About the ECE Taskforce:
The independent ECE Taskforce was established by [New Zealand] Education Minister, Anne Tolley, in October 2010 to review the effectiveness of ECE spending and propose new ideas for innovative, cost effective and evidence-based ways to support children's learning in early childhood and the first years of compulsory schooling.
Excerpts from the final report:
Below, we present an overview of our recommendations. These recommendations can be grouped into key themes, all of which focus on driving up quality and create our agenda for amazing children.
To achieve our vision for the future of the early childhood sector, we recommend:
1. An immediate focus on system quality and the effective use of government spending. This includes:
* a careful review of spending to ensure it is high value
* strengthening quality measures for home-based services, education and care for children under two years of age, group sizes, and accountability measures for kōhanga reo
* reduced tolerance for variability and under-performing services - intensive
support followed by decisive action for services receiving supplementary ERO reviews
* regulating for a minimum of 80% registered staff in teacher-led, centre-based services (up from 50%).
2. A better funding system. This should:
* drive up quality
* preserve the idea of universal access, including a subsidy for a core 20 hours, and fund on that basis, but
* include strongly differentiated payments for priority groups - Māori, Pasifika, children from lower socio-economic backgrounds and children with special education needs
* be linked to a new licensing system that differentiates between teacher-led, centre-based services and other services
* move away from cost drivers, and towards incentives, support and rewards
* remove unnecessary compliance costs for services.
3. Increased productivity by greater support for working parents. That means:
* incentivising services that meet the needs of working parents
* combining existing supports from the Ministry of Social Development and the Ministry of Education into a single, transparent, easy-to-understand system that offers incentives and support for parents to return to paid work
* requiring earning parents to pay more for early childhood education where
they can afford to.
4. Improved accountability. This would be achieved through:
* standardised performance and outcome reporting on government expenditure on early childhood education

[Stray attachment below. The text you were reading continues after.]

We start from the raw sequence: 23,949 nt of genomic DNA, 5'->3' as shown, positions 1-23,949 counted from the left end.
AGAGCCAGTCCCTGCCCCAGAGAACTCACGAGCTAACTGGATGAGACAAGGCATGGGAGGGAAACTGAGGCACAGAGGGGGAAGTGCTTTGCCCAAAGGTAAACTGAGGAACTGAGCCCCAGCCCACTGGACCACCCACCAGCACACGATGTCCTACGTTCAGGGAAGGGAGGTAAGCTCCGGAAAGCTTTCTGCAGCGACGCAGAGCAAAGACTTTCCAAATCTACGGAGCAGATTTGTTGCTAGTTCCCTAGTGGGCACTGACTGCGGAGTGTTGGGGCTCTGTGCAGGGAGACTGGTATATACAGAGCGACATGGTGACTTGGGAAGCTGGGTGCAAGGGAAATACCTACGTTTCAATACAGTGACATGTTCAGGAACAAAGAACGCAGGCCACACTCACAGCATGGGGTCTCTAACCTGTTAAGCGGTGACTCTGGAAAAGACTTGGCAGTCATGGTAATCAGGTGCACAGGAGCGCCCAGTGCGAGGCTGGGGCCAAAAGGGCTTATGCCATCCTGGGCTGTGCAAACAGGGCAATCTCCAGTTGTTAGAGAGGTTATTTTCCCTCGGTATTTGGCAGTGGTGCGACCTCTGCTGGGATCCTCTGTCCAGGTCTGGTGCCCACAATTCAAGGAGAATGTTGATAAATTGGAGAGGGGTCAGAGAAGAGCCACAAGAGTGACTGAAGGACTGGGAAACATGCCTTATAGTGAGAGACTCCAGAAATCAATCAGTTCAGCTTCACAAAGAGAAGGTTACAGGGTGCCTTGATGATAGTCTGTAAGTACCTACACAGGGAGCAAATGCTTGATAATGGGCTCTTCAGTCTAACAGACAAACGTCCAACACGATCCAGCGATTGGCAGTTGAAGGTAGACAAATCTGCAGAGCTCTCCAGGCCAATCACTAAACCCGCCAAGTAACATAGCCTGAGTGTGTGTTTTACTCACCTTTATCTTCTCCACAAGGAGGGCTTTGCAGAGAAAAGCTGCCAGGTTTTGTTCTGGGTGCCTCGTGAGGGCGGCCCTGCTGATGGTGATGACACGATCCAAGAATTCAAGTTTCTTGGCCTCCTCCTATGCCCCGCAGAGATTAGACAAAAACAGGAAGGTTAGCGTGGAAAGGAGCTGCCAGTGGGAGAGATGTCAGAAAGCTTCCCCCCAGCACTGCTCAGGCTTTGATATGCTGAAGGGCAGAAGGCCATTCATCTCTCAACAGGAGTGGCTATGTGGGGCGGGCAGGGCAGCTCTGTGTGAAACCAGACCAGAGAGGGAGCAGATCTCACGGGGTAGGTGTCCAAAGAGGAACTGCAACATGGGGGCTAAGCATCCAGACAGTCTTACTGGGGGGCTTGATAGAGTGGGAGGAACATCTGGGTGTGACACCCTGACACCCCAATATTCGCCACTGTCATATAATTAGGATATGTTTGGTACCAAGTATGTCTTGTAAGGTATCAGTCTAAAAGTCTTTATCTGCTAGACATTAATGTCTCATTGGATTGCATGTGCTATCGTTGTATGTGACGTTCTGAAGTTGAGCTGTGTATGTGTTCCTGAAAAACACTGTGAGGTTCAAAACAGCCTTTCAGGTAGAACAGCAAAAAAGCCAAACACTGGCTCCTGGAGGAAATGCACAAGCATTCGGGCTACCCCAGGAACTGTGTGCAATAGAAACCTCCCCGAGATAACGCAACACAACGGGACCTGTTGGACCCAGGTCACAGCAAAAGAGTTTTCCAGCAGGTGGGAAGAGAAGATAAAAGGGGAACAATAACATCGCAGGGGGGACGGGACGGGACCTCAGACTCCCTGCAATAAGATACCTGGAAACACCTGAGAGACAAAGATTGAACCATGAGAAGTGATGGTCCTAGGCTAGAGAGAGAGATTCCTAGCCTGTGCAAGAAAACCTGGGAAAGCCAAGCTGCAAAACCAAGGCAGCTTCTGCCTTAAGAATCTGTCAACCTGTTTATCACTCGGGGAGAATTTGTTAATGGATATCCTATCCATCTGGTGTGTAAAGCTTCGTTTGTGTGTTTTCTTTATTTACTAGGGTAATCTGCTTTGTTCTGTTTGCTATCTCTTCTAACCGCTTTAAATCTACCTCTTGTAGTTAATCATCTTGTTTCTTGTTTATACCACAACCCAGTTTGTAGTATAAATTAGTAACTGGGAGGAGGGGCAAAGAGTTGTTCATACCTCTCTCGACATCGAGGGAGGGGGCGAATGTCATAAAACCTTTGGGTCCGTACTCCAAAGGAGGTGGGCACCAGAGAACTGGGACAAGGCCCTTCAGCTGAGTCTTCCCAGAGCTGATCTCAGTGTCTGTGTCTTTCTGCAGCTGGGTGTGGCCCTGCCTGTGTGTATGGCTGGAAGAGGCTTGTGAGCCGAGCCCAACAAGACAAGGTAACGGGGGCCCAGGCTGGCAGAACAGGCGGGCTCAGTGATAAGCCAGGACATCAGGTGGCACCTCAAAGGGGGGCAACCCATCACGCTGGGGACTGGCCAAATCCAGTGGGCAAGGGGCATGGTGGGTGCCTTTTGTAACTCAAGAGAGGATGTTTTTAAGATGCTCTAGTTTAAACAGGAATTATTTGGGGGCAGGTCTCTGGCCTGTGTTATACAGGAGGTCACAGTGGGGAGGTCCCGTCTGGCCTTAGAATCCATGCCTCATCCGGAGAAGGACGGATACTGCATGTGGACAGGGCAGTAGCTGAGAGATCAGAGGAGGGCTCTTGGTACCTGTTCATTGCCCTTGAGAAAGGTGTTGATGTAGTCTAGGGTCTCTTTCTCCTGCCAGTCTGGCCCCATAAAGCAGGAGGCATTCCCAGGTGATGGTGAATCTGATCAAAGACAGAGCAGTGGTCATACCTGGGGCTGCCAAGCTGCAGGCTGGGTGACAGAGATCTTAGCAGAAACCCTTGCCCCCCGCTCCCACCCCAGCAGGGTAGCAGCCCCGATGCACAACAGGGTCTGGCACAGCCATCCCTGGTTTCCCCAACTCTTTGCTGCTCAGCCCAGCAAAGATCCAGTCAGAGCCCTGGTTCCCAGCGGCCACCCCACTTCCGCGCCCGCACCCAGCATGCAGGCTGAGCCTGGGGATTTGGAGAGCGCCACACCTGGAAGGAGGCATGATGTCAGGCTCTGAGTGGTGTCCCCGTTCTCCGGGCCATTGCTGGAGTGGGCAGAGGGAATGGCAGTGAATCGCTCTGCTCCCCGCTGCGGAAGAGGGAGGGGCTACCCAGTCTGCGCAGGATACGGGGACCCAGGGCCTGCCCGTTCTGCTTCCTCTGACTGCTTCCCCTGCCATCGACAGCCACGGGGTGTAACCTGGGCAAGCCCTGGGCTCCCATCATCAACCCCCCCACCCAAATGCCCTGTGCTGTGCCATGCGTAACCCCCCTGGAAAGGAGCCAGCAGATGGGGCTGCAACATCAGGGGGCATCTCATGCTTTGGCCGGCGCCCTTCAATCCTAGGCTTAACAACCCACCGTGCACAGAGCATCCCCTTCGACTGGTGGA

* mandatory performance reporting by services, linked to their funding
* better information for parents about the quality of early childhood education services in their area
* an evaluation of the implementation of the national early childhood education curriculum, Te Whāriki.
5. A well-supported, highly-regarded, professional and innovative sector. It should:
* insist on high-quality education and invest in professional development, with Government setting the benchmark by creating minimum requirements
* provide warm and welcoming settings that draw on family strengths, becoming a hub within the community, and in some cases, a site for integrated services
* work collaboratively in a strong and unified manner that retains our distinctly diverse sector
* be supported by Government with high-quality advice, and governance and management structures for stand-alone services, including umbrella groups for Māori and Pasifika services
* be supported by structures that allow innovative practices to flourish and grow leadership from within the sector.
6. New roles and relationships. This means:
* Government continues to provide primary leadership by setting regulatory
requirements, and providing funding
* professional leadership from the sector, driving a culture of continuous
improvement on high-quality services
* partnerships drawing on the wealth of experience and knowledge within the sector, supported by officials and decision-makers
* consideration given to the role of employers in supporting the needs of working parents
* more emphasis on cross-government responses to the needs of families.
7. A strong foundation in research and evidence. The components of this should include:
* a well-funded research programme, to include advice on care for children under two among other matters
* evidence-based policies that take account of emerging research
* identification of effective professional practice
* systematic evaluation of innovative practices and ways of working.
8. A measured pace: a structured, phased and trialled approach, monitored by regular reporting on progress and outcome. This should include:
* the development of a government early childhood education expenditure
strategy that provides a coherent framework for a programme of work
* a structured work programme in three phases - immediate quality measures, implementing, supporting mechanisms and improvements put in place
* trial of the new funding system
* partnerships between the sector and Government.
The full set of our recommendations to the Government regarding its role in early childhood education appear in each essay in the second section of this report, entitled Making Change Happen: Eleven Essays in Policy Design.